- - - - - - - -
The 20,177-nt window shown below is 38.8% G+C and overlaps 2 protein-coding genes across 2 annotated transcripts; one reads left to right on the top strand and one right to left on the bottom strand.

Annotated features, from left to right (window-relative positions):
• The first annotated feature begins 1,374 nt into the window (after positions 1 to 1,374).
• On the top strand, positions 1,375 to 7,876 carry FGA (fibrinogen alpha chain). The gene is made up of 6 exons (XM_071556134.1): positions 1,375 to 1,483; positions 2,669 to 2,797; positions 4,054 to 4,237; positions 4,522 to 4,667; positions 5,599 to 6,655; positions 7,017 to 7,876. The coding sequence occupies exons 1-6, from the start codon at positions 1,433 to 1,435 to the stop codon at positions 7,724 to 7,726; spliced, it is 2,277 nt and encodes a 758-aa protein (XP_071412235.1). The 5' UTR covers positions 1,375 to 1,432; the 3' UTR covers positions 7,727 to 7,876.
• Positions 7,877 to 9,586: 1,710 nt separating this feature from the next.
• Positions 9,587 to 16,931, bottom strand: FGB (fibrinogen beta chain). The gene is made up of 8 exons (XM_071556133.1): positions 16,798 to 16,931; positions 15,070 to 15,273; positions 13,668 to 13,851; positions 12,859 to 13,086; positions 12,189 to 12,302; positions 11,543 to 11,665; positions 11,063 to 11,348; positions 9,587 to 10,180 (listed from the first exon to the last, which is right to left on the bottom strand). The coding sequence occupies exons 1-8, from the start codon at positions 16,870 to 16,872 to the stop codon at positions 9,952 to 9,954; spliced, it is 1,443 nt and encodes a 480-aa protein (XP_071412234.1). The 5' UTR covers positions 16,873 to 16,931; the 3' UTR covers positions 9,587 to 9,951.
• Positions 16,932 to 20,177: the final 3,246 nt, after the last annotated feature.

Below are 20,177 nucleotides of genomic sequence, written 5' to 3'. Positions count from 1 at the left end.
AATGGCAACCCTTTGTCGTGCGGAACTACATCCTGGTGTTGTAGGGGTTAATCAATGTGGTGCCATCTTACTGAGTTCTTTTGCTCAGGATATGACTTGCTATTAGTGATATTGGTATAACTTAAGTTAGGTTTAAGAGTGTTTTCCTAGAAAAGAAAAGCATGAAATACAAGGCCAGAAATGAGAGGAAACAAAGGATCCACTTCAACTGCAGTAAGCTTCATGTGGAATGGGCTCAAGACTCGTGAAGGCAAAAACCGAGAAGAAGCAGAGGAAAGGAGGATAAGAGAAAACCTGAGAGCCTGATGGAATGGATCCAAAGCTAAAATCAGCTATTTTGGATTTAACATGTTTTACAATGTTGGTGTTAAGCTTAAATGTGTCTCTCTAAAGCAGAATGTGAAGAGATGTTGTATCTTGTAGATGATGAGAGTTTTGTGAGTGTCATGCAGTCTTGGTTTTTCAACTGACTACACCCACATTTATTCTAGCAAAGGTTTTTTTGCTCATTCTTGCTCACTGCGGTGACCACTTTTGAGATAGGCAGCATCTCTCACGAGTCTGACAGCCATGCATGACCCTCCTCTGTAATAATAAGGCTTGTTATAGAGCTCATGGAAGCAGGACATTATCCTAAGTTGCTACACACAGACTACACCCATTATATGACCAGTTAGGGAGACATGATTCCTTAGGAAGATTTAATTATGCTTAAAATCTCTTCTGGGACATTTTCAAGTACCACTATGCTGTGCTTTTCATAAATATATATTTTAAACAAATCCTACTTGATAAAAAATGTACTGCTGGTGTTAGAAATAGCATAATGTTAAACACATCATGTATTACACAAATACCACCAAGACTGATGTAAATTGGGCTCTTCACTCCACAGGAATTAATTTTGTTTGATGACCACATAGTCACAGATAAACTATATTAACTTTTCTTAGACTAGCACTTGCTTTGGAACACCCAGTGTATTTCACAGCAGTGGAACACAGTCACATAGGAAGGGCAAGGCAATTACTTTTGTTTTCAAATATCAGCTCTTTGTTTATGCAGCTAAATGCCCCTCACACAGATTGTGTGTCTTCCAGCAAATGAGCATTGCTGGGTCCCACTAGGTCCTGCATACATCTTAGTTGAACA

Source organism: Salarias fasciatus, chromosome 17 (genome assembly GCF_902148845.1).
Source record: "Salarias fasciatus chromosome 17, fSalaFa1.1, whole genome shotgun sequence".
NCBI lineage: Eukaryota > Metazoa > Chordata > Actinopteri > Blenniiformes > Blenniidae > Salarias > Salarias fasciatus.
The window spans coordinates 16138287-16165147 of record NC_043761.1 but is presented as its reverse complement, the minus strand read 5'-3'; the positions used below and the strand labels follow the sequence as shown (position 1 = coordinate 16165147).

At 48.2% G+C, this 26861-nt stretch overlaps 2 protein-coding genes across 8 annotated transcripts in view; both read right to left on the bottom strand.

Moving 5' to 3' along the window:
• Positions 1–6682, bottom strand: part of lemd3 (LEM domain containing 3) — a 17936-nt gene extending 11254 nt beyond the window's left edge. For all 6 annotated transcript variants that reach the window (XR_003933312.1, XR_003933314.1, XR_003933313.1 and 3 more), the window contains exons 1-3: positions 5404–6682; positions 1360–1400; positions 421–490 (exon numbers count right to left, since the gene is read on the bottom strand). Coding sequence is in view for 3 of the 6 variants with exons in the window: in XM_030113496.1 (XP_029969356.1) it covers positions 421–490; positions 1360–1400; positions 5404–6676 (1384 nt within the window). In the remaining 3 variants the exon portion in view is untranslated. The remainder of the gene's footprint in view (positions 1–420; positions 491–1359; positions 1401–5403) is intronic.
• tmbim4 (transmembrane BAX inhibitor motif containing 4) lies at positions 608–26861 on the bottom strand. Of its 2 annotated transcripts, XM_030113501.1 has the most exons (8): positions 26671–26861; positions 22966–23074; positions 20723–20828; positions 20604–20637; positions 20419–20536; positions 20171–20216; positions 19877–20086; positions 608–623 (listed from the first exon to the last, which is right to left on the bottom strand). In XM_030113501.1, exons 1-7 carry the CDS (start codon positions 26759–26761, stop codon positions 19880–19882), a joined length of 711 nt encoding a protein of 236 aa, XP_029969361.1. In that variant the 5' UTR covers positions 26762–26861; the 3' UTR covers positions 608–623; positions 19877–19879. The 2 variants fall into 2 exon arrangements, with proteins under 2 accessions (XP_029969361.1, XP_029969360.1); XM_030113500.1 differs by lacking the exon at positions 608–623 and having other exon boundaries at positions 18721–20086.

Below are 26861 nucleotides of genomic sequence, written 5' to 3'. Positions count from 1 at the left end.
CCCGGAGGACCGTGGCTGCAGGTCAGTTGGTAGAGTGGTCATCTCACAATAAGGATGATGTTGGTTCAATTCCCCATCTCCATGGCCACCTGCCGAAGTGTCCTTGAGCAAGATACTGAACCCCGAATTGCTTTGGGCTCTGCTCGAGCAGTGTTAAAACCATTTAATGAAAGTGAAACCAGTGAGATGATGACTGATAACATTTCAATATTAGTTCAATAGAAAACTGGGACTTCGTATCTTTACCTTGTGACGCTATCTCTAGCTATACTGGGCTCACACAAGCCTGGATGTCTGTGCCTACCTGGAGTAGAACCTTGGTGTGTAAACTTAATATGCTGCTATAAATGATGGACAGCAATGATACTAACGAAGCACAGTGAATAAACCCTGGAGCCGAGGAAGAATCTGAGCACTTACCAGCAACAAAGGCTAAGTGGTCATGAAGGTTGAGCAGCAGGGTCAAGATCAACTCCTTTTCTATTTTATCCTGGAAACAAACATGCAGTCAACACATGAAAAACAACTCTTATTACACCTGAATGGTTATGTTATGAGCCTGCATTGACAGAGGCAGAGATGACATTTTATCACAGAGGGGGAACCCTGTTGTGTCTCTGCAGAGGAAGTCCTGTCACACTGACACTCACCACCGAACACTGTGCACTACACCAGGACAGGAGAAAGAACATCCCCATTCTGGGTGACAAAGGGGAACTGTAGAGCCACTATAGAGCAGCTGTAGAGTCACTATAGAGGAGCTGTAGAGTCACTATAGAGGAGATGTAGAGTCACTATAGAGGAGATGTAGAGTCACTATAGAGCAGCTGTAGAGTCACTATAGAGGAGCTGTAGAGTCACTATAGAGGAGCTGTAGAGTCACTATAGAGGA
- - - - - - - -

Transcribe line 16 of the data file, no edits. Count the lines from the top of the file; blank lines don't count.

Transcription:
• Positions 1–6682, bottom strand: part of lemd3 (LEM domain containing 3) — a 17936-nt gene extending 11254 nt beyond the window's left edge. For all 6 annotated transcript variants that reach the window (XR_003933312.1, XR_003933314.1, XR_003933313.1 and 3 more), the window contains exons 1-3: positions 5404–6682; positions 1360–1400; positions 421–490 (exon numbers count right to left, since the gene is read on the bottom strand). Coding sequence is in view for 3 of the 6 variants with exons in the window: in XM_030113496.1 (XP_029969356.1) it covers positions 421–490; positions 1360–1400; positions 5404–6676 (1384 nt within the window). In the remaining 3 variants the exon portion in view is untranslated. The remainder of the gene's footprint in view (positions 1–420; positions 491–1359; positions 1401–5403) is intronic.